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Candelabrum with Bacchic Decoration

Roman art

This candelabrum is composed of fragments that were put together in the modern period, the ancient parts of which include the drum decorated with acanthus spirals and the shaft, embellished with an elegant strigil motif closed at the top and bottom with two acanthus wreathes oriented upward. The sculpture was mentioned in 1832 in Room V and, in 1840, in the portico. For the reopening of the Museo Borghese in 1997, it was moved to the salon, where it remains today.

Although heavily restored in the nineteenth century, the ancient fragments seem datable to between the first and second centuries CE.

Object details

I-II secolo d.C.
white marble
height cm 325

Borghese Collection, cited for the first time in Room VI by Nibby in 1832 (p. 107); Inventario Fidecommissario Borghese (1833, C., p. 50, no. 135). Purchased by the Italian State, 1902.

Conservation and Diagnostic
  • 1828 – c. 1831 - reassembly and fill of parts
  • 1962 - Ermenegildo Pedrazzoni
  • 1995 - Abacus of Nicoletta Naldoni and Gerlinde Tautschnig


This sculpture was mentioned in Room VI by Nibby in 1832: ‘in mezzo alla sala ergesi un gran candelabro di marmo lunense, alto palmi 15, tutto compreso, ornato di maschere, arabeschi, fogliami’ (‘in the middle of the room stands a large candelabrum in Luni marble, 15 palmi high, total, decorated with masks, arabesques and leaves’; p. 107). In 1840, it was moved to the portico, where it is listed in the Indicazioni as a ‘gran candelabro di marmo lunense’ (‘large candelabrum in Luni marble’; 1840, p. 21, no. 1; 1854 p. 5, no. 1). Before the museum reopened in 1997, the sculpture was moved to the salon, where it remains today.

The candelabrum was created by combining various ancient and modern fragments in, according to Moreno, in the nineteenth century (Moreno, Viacava 2003, pp. 133–135, no. 100). The ancient components are, in all probability, the drum, decorated with a border of acanthus spirals, and the shaft with a strigil motif enclosed between two acanthus wreaths. The modern elements seem to be the polygonal plinth, the base decorated with masks, the drum embellished with gadrooning and the relative frames, the band with masks and lions, the truncated cone with two registers of upside-down water leaves, the wreath of leaves in the same position with a small kyma, the crown with acanthus leaves turned towards the right and the flower bud above. In an eighteenth-century drawing by Percier and Fontaine, the drum is beneath a similar candelabrum (inv. XXX) in the Borghese Collection (Percier, Fontaine 1809, p. 18, pl. XX). The modern gadrooning seems to have been modelled on that sculpture. When the pieces were put together in the nineteenth century, it was decided to use a few ancient pieces in each, possibly from a single original monument.

The foliate decoration on the drum is a series of entangled acanthus shoots that end in a four-petal rosette.  The racemes emerge from an acanthus head that repeats every two spirals. The shaft decorated with an incised strigil motif is bordered at the top and bottom with acanthus leaves in low relief and oriented upwards. This decoration is comparable to that of a pillar in the Palazzo dei Conservatori (Stuart Jones 1926, p. 223, no. 20) and another that was found in 1875 on the Esquiline Hilly (Visconti 1876, p. 248, no. 36).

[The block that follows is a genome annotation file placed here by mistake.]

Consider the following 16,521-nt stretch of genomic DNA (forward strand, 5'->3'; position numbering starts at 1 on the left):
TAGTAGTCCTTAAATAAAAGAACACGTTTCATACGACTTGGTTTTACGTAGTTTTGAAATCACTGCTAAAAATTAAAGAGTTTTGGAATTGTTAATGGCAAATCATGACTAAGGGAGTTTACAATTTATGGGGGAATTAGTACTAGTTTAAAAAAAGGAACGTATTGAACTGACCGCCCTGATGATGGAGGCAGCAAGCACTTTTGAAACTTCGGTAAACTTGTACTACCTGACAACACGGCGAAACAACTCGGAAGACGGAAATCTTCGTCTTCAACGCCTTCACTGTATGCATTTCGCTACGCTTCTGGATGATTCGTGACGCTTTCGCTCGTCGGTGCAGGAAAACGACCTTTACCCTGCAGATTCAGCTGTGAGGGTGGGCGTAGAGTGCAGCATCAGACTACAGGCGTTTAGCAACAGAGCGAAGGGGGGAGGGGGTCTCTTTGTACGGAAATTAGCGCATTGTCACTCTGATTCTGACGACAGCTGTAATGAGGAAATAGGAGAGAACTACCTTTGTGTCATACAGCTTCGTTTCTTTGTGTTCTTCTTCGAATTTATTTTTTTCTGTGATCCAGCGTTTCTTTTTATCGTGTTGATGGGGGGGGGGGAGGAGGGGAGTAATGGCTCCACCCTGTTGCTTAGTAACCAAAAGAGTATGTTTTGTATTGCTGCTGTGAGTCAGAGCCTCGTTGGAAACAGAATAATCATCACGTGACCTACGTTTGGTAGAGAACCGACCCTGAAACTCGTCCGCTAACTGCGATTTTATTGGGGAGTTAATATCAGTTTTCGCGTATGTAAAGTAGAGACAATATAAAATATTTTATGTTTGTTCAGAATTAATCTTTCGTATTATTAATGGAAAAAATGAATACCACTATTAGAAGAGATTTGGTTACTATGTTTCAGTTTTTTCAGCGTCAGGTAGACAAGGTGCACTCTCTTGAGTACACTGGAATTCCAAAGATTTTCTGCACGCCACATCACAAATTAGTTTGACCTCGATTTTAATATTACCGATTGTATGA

The arbitrary modern reassembly complicated the accurate interpretation of the ancient fragments, which seem to be datable to between the first and second centuries CE.

Giulia Ciccarello

  • Ch. Percier, P.F.L. Fontaine, Choix des plus célèbres maisons de plaisance de Rome et de ses environs, Paris 1809, p. 18, tav. XX.
  • A. Nibby, Monumenti scelti della Villa Borghese, Roma 1832, p. 107.
  • Indicazione delle opere antiche di scultura esistenti nel primo piano della Villa Borghese, Roma 1840, p. 21, n. 1.
  • A. Nibby, Roma nell’anno 1838, Roma 1841, p. 912, n. 1.
  • Indicazione delle opere antiche di scultura esistenti nel primo piano del Palazzo della Villa Borghese, Roma 1854 (1873), I, p. 5, n. 1.
  • L. Visconti, Elenco degli oggetti di arte antica, scoperti e conservati per cura della Commissione Archeologica Municipale dal 1 Gennaio a tutto il 31 Dicembre 1875, in “Bullettino della Commissione Archeologica Comunale di Roma, Roma 1876, pp. 221-238, in part. 248, n. 36.
  • A. Venturi, Il Museo e la Galleria Borghese, Roma 1893, p. 9.
  • P. Gusman, L’art décoratif de Rom de la fin de la République au IV siècle, II, Paris 1909, tav. XX.
  • H. Stuart Jones, A catalogue of the ancient sculptures preserved in the municipal collections of Rome: the sculptures of the Palazzo dei Conservatori, Oxford 1926, p. 223, n. 20.
  • G. Giusti, The Borghese Gallery and the Villa Umberto I in Rome, Città di Castello 1928, p. 23.
  • P. Della Pergola, La Galleria Borghese in Roma, (III Ed.) Roma 1954, p. 5.
  • P. Moreno, S. Staccioli, Le collezioni della Galleria Borghese, Milano 1981, p. 102.
  • C. C. Vermeule, Hellenistic and Roman Cuirassed Statues, Boston 1980, nn. 20 e 35.
  • H. U. Cain, Römische Marmor Kandelaber, Mainz 1985, p. 206, n. 25.
  • A. González-Palacios, La stanza del Gladiatore, in “Antologia di belle arti”, 43, 1993, p. 28.
  • P. Moreno, C. Stefani, Galleria Borghese, Milano 2000, p. 43.
  • P. Moreno, A. Viacava, I marmi antichi della Galleria Borghese. La collezione archeologica di Camillo e Francesco Borghese, Roma 2003, pp. 133-135, n. 100.
  • Scheda di catalogo 12/01008289, P. Moreno 1976; aggiornamento G. Ciccarello 2020.